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Protect yourself when buying from private uniform companies

Jun. 2, 2008 - 11:15AM   |   Last Updated: Jun. 2, 2008 - 11:15AM  |  

This is the second in a series on uniform purchases from unofficial suppliers.

Some readers have complained that uniforms purchased through Military Accessories and Community Support, also known as MAACS, of Portland, Maine, never arrived, and they haven't gotten their money back, either.

Sound familiar? Last week, we detailed some troops' complaints about a company called Armed Forces Military Clothing Sales Store in Jamaica, N.Y.

Air Force Lt. Col. Jeff Johnson ordered the new airman battle uniform from MAACS on Dec. 10, and the company charged his credit card $155.60. By mid-May, he said, he had received neither his uniform nor his money back — and the company had stopped returning his calls and e-mails.

At the time he ordered the ABUs, they were not available in the military exchange because of a shortage.

"I felt it would be a good thing to lead by example and get the ABUs," Johnson said.

His chief was referred to MAACS from another airman who had ordered from the company and was satisfied.

The chief also put in an order in December, and he, too, has not received his uniform, Johnson said.

Johnson, who is stationed at the Air Force Academy in Colorado Springs, Colo., has since bought his uniform from the exchange. "I'm worried about the junior enlisted or junior officer" who could face a financial crunch while waiting for a refund from the commercial store, he said.

The Better Business Bureau is investigating MAACS, said Paula Fleming, spokeswoman for the BBB serving eastern Massachusetts, Maine, Rhode Island and Vermont. The company has an unsatisfactory record with the BBB as a result of 37 unanswered complaints and 31 unresolved complaints.

The Maine attorney general's office has received 14 complaints about MAACS in the past month or so, said Jim McKenna, an assistant attorney general. "To date, none have been resolved," he said, although he noted that "just because a complaint has not been resolved doesn't mean that the consumer is right and the business is wrong."

Allison MacDonald, the company's owner, said MAACS has been "overwhelmed" with ABU orders: "We never expected this much of a backlog."

She said the company — which has only three employees — has pulled the ABU off its Web site.

As of May 19, the site acknowledged customers' frustration and stated, "Effective immediately, we are only displaying the items we currently have in stock and will be shipped promptly."

But the next day, a message on the Web site stated: "The ABU backlog is starting to clear up! We have confirmed we will be getting regular shipments."

"It's been such a mess industry-wide," MacDonald said, referring to the ABU shortage. "We're trying to fill orders as fast as we can. We have everything else in stock. We're asking customers to be patient."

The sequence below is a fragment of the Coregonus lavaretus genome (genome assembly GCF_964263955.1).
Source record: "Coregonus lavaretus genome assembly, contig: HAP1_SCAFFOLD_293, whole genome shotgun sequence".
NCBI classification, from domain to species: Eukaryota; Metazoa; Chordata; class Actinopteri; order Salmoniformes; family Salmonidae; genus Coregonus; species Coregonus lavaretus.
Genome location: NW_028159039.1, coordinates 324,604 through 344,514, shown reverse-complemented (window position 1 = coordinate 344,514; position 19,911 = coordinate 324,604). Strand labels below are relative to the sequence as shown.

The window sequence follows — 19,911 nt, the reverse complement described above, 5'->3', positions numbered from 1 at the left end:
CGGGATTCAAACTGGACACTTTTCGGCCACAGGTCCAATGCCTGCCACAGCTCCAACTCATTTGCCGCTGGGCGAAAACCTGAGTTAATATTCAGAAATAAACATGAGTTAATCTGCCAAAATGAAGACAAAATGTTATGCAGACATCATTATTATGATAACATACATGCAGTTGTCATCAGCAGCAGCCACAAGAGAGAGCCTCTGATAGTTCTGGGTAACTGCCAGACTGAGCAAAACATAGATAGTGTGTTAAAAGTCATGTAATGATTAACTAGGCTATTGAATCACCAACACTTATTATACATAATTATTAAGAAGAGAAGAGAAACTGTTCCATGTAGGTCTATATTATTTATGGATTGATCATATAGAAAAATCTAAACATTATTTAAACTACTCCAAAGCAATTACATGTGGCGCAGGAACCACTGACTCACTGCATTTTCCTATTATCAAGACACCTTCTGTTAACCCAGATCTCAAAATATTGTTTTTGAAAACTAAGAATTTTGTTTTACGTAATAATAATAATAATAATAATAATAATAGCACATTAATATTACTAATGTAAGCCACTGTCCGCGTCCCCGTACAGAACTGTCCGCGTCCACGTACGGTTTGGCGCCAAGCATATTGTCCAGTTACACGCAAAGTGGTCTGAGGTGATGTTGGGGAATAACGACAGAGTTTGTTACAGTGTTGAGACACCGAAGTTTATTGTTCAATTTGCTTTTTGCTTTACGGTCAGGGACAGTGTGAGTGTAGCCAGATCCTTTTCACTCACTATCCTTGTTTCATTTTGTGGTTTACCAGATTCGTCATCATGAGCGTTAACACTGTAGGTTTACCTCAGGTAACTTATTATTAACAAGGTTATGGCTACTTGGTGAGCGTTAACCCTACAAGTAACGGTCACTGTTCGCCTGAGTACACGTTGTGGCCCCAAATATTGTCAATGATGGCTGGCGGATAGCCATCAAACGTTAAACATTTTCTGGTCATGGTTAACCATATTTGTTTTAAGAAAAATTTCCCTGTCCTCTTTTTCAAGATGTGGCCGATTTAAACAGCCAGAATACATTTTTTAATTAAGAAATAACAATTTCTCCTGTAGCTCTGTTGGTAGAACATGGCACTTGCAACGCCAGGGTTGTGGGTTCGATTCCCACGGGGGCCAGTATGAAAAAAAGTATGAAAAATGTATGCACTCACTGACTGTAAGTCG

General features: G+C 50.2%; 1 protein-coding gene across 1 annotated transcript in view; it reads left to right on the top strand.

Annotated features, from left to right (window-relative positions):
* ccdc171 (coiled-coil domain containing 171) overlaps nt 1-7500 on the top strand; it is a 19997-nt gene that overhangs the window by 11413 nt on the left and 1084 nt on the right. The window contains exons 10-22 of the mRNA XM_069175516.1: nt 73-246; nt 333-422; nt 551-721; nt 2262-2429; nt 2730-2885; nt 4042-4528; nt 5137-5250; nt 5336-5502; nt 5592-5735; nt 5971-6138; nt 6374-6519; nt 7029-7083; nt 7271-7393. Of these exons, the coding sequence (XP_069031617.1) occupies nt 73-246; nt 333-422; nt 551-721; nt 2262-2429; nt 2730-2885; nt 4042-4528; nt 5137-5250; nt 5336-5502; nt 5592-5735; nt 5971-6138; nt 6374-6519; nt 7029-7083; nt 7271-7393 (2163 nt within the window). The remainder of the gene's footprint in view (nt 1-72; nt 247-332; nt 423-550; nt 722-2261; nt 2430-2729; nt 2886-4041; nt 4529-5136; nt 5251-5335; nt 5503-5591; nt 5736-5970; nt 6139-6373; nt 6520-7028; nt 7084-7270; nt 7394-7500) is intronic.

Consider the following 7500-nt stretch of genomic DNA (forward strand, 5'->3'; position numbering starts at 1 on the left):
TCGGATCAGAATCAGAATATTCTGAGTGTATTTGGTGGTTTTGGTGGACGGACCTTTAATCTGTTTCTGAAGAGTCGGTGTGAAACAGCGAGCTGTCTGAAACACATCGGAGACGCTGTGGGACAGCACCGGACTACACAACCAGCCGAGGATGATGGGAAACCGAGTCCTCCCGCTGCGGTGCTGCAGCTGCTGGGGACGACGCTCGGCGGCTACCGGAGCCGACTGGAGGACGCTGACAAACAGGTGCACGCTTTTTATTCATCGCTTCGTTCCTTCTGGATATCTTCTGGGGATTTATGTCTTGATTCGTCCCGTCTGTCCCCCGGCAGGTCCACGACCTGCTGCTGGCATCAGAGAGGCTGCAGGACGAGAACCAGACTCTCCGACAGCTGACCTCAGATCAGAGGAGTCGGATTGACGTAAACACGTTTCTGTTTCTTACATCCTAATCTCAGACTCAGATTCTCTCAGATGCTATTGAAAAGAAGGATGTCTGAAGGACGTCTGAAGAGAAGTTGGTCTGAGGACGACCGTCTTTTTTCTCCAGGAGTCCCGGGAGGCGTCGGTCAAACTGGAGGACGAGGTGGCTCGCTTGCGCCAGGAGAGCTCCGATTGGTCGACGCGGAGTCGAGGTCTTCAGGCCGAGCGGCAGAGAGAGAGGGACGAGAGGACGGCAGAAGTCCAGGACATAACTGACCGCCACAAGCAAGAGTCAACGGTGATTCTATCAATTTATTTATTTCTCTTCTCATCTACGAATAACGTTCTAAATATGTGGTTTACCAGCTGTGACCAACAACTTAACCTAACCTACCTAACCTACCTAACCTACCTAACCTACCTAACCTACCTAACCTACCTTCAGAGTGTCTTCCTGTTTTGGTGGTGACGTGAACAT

She said the company is also giving customers credits to help resolve the problem, she said.

Customers should go to the MAACS Web site and log in to the ticket system to submit a request. "We will handle it as fast as we can," she said.

This system was implemented in early May. MacDonald said the company has issued about $200,000 in refunds and has about 1,500 back orders.

A number of companies sell a variety of military uniforms. As you decide where to buy yours, here are some points to consider:

• The military exchanges are the only Defense Department-authorized vendors for uniforms.

Even if a company touts some sort of Defense Department connection or logo, it is not a Defense-authorized uniform vendor.

• Use your credit card, rather than your debit card, to make online purchases. You have more protections when disputing charges and a better chance of getting your money back. If you are not satisfied with a company's response, you can contact your credit card company to report that the items billed to you were not delivered.

• Read the terms and conditions on the company's Web site carefully. Unless you specifically agree to a longer term, the company must ship the merchandise within 30 days, or you have the right to cancel the order and get a refund.

• Confirm the company's physical address and phone number, and make sure you understand its return policy.

• Check out the company's complaint history with the Better Business Bureau at http://www.cbbb.org">http://www.cbbb.org.

As for Armed Forces Military Clothing Sales Store, the subject of last week's column, Leslie Fields, chief finance officer, said in an e-mail that the company has "initiated a customer awareness program" and has "appointed a liaison to resolve any and all customer problems and dissatisfactions."

The liaison also will work with the New York BBB to answer all complaints on file about Armed Forces MCSS, Fields said.

Questions or comments? Contact staff writer kjowers@militarytimes.com?subject=Question from ArmyTimes.com reader">Karen Jowers at cposhopper@militarytimes.com">cposhopper@militarytimes.com.

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